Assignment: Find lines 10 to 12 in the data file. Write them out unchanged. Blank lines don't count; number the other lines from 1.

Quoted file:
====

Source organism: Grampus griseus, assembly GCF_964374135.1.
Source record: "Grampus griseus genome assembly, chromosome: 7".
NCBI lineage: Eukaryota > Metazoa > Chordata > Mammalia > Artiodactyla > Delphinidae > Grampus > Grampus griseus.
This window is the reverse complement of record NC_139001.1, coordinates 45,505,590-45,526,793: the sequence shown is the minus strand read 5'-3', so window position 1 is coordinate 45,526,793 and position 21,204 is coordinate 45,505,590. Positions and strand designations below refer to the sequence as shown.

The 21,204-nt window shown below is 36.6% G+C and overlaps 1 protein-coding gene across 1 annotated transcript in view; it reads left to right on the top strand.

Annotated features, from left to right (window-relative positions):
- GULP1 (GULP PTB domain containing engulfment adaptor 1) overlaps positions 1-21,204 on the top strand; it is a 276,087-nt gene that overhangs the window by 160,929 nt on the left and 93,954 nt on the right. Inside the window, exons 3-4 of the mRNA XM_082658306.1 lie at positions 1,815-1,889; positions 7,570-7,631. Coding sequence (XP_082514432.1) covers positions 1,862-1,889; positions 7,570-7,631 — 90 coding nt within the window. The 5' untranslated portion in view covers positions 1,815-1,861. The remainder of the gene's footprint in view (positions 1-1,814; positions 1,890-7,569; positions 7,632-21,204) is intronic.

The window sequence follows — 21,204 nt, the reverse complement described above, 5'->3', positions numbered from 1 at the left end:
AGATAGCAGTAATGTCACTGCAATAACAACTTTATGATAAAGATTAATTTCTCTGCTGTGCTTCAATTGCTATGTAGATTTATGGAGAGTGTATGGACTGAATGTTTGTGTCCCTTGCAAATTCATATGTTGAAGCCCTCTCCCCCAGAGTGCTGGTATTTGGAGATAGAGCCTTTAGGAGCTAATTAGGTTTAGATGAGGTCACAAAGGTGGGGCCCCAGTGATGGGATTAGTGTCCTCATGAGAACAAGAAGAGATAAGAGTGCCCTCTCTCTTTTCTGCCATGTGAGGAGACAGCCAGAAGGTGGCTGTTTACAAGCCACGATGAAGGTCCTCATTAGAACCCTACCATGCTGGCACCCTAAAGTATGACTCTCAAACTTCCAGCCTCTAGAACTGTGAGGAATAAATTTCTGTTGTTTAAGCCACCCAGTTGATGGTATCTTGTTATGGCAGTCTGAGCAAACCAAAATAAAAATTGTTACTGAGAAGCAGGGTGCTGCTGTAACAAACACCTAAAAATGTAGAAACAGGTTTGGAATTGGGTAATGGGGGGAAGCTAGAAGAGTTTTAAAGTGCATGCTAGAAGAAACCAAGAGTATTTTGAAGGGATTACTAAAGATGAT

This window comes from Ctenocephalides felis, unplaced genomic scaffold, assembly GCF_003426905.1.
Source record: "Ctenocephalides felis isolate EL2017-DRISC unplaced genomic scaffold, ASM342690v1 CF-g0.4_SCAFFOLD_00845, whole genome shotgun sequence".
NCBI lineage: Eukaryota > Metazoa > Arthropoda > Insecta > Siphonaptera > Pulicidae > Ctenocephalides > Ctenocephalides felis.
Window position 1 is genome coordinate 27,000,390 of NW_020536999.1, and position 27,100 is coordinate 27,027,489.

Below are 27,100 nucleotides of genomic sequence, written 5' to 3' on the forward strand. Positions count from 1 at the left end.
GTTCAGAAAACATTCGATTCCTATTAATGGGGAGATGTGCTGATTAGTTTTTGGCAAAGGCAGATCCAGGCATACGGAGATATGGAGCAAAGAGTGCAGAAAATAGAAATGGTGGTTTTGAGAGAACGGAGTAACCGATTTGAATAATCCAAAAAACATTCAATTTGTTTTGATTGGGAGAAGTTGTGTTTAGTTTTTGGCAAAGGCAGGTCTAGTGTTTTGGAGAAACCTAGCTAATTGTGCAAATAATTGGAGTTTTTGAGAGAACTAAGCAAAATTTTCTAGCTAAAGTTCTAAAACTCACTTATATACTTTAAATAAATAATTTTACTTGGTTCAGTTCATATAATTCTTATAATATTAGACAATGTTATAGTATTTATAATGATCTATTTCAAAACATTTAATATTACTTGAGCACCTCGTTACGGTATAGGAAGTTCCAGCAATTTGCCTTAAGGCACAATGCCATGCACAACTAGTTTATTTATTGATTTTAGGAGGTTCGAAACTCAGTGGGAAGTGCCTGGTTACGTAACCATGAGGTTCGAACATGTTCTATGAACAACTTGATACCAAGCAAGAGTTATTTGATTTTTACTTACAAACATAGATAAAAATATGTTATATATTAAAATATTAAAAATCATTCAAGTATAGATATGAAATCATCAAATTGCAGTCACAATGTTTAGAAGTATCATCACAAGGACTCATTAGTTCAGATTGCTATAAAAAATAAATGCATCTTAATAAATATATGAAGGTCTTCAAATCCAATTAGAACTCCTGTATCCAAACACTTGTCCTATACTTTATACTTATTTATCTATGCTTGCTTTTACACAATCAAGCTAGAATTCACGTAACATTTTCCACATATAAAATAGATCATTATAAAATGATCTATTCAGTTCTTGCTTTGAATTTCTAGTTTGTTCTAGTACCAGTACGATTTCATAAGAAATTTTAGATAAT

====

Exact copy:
This window comes from Ctenocephalides felis, unplaced genomic scaffold, assembly GCF_003426905.1.
Source record: "Ctenocephalides felis isolate EL2017-DRISC unplaced genomic scaffold, ASM342690v1 CF-g0.4_SCAFFOLD_00845, whole genome shotgun sequence".
NCBI lineage: Eukaryota > Metazoa > Arthropoda > Insecta > Siphonaptera > Pulicidae > Ctenocephalides > Ctenocephalides felis.